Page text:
You have entered the Cleyn Salette or Small Parlour. Rockox used this room as a reception room. Today it emits a Renaissance atmosphere.

Let’s get closer to the chimney and admire the portrait of St. Jerome by Van Hemessen, right above the door.

Jerome was one of the four Latin Fathers of the Church. He is shown in this panel as a scholar studying in his cell.

According to his legend, Jerome had a lion as a pet, which went out each day with a donkey to find firewood. One day, while the lion was sleeping, the donkey was taken by a passing caravan of dromedaries.

The skull, Christ’s cross and the Bible are all symbols of transience.

In the sky, we see Christ on a rainbow, with angels blowing the trumpets that summon the dead to rise for the Last Judgement.

In the same room as St Jerome’s portrait, you can admire a landscape by Lucas van Valckenborch.

Lucas van Valckenborch painted the Meuse valley on a number of occasions. Here he has captured an almost infinite and highly detailed panorama in a panel measuring barely twenty centimetres by thirty.

Pig-keepers in the foreground throw sticks up into a large oak tree to knock down acorns for their pigs to eat.

Beyond them we see the river with furnaces along its banks for smelting iron ore. – evidence that the metallurgical industry in the region around Liège goes back to at least the sixteenth century.

Details in the distance tell us where this landscape was situated: we make out the church, the Namur Gate and the castle of the town of Huy.

Here you can see a view of Huy as it exists today.

Back in Antwerp we take a look at this amazing flower still life by Osias Beert.

Beert painted floral still lifes in the early seventeenth century. This is not a natural bouquet, however, because tulips are spring flowers, while roses and carnations bloom in the summer.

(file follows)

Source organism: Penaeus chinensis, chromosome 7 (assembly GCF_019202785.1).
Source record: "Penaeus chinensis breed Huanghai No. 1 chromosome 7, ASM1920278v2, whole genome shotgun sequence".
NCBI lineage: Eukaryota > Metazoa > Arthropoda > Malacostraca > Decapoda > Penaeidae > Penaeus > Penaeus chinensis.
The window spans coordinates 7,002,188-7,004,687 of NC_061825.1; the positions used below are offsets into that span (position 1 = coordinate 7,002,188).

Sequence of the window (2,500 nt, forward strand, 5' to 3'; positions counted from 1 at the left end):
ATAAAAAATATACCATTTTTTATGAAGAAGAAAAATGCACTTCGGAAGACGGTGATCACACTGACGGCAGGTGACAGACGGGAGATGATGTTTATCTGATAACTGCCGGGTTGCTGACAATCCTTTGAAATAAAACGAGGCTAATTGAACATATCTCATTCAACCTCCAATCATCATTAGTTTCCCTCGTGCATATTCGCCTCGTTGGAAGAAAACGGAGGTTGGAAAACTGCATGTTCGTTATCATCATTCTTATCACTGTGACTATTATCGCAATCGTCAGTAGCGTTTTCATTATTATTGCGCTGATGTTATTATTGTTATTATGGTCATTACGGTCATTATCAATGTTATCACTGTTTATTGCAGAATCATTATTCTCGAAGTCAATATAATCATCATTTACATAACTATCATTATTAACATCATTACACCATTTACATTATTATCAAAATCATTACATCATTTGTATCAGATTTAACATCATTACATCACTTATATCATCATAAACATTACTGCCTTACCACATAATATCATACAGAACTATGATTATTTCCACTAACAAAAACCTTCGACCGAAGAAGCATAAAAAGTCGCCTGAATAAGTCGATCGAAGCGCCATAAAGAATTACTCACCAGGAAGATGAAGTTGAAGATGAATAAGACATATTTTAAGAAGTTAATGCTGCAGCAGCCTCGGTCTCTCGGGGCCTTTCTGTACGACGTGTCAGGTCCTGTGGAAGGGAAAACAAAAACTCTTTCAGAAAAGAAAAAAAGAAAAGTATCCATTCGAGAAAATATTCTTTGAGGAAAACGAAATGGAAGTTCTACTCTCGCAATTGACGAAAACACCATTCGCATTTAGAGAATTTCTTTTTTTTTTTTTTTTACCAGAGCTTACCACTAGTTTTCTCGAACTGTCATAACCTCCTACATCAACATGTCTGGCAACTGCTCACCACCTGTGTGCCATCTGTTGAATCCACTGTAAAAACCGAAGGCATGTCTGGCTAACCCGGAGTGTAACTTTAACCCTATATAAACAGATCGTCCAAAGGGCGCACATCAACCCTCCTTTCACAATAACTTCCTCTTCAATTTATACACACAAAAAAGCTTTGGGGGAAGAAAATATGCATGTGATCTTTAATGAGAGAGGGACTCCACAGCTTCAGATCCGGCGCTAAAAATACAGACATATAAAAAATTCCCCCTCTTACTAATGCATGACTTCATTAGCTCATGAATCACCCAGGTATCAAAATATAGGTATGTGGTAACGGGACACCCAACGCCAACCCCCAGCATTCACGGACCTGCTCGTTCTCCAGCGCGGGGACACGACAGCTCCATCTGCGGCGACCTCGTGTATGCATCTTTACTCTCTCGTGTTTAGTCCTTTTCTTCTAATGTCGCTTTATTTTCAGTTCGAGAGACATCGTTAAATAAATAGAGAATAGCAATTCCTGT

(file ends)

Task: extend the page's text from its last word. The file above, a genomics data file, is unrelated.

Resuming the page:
The arrangement includes a sprig of rosemary, which was a symbol of fidelity and often featured in wedding bouquets.

Various insects have also been subtly incorporated: caterpillars, flies and a cabbage white butterfly.

In 1603, Rockox purchased his house on the Keizerstraat. It was a double-fronted property and there was a small town garden to the rear. Rockox had it rebuilt in Flemish Renaissance style and added this art gallery - Trgoot Salet or the Great Parlour - and a study.

In 1608, Peter Paul Rubens returned from Italy where he had stayed for nearly 8 years. Following his return to Antwerp, Nicolaas Rockox became one of his major patrons. Rubens painted this Mary in Adoration Before the Sleeping Child Jesus for Rockox’ house. Isabella Brant, Rubens’s first wife, was probably the model for this work, painted around 1616, while the Christ Child has the features of Nicholas Rubens, the couple’s young second son.

Rubens generally situated his religious scenes in a domestic context. The little blanket suggests warmth and simplicity. Rubens often painted his little son, Nicholas, as a cherub with blond curls.

The Renaissance chimney piece in the art gallery immediately draws the attention and is now the only original chimney piece in the building. Look up from there and see a magnificent painting by Jacob Jordaens.